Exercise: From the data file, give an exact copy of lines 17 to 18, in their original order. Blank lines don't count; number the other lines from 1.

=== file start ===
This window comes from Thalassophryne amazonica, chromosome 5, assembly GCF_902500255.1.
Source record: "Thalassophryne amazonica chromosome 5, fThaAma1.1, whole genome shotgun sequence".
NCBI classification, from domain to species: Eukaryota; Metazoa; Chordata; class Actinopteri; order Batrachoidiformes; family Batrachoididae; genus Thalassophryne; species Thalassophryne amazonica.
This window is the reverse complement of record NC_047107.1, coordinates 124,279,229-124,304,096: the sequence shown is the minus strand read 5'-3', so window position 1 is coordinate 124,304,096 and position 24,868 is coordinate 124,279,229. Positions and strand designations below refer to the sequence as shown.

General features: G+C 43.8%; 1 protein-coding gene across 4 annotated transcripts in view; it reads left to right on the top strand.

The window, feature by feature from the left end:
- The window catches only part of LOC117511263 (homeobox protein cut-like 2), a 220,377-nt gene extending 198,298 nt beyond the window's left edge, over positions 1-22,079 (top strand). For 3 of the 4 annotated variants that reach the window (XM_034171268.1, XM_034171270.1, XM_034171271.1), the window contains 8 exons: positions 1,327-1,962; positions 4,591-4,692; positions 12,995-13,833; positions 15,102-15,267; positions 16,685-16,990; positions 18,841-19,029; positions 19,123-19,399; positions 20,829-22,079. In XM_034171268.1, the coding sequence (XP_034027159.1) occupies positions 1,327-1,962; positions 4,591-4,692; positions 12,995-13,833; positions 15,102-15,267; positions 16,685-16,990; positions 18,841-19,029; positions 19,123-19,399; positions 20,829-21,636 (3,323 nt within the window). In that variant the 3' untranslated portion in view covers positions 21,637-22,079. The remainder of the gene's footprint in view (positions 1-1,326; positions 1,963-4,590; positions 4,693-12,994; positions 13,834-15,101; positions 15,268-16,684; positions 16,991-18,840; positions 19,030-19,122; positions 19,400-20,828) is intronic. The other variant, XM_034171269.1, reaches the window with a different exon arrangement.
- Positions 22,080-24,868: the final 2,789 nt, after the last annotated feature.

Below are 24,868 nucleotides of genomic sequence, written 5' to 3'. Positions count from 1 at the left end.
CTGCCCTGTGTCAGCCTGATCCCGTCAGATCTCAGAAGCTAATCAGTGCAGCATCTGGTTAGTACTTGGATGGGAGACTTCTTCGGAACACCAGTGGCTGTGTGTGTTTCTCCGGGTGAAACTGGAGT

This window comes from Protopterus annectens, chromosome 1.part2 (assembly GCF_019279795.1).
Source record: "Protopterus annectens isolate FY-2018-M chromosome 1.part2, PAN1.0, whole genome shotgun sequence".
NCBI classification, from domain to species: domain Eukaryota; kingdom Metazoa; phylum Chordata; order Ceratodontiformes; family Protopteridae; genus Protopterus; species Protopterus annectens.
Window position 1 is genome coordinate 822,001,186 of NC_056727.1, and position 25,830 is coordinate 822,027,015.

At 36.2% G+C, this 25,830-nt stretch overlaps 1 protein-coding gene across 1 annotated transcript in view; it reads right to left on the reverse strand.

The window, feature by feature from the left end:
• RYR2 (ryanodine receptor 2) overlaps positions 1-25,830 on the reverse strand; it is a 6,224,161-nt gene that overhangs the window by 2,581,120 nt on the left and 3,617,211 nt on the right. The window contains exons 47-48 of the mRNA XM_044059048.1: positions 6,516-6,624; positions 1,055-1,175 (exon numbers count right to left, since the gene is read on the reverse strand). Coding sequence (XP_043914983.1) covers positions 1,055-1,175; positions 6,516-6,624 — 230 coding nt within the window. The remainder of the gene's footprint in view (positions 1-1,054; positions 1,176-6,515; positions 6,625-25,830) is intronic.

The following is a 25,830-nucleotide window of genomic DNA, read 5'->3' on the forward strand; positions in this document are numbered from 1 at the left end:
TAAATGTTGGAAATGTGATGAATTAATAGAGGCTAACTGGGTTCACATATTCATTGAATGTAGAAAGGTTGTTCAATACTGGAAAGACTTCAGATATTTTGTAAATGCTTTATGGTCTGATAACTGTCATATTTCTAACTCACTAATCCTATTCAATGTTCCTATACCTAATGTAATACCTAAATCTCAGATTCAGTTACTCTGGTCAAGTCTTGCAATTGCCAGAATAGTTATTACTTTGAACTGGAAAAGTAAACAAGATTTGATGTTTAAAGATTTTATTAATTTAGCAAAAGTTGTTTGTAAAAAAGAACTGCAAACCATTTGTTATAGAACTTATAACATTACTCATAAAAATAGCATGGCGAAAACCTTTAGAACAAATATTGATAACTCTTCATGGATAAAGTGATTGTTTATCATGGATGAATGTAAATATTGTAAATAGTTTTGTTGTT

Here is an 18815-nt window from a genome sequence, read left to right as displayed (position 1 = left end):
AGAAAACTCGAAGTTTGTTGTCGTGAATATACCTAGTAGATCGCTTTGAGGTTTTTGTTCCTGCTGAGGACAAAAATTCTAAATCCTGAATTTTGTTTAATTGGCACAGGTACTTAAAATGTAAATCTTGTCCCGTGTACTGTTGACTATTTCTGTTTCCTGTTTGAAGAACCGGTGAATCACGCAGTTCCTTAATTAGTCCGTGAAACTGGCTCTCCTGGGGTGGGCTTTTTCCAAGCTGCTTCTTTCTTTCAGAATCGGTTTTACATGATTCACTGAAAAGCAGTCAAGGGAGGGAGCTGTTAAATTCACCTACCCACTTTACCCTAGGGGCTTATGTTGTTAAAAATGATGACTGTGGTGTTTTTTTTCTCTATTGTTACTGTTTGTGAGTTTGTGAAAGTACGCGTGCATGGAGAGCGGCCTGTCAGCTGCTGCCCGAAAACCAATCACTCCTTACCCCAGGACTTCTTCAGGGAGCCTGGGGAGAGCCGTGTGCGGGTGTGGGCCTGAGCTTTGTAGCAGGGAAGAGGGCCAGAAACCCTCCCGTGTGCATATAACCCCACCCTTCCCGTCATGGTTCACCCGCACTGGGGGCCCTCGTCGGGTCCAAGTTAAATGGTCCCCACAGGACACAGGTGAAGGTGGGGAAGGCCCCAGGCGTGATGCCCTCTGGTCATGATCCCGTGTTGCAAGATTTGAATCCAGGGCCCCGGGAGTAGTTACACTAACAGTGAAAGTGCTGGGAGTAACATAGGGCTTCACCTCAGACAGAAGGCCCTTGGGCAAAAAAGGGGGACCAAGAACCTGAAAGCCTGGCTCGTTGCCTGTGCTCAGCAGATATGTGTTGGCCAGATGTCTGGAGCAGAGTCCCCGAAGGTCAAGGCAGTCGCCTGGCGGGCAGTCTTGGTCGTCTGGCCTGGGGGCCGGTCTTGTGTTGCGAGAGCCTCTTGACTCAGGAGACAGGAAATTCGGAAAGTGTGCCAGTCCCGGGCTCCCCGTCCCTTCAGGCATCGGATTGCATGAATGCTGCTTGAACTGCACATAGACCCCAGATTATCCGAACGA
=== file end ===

• RYR2 (ryanodine receptor 2) overlaps positions 1-25,830 on the reverse strand; it is a 6,224,161-nt gene that overhangs the window by 2,581,120 nt on the left and 3,617,211 nt on the right. The window contains exons 47-48 of the mRNA XM_044059048.1: positions 6,516-6,624; positions 1,055-1,175 (exon numbers count right to left, since the gene is read on the reverse strand). Coding sequence (XP_043914983.1) covers positions 1,055-1,175; positions 6,516-6,624 — 230 coding nt within the window. The remainder of the gene's footprint in view (positions 1-1,054; positions 1,176-6,515; positions 6,625-25,830) is intronic.

The following is a 25,830-nucleotide window of genomic DNA, read 5'->3' on the forward strand; positions in this document are numbered from 1 at the left end: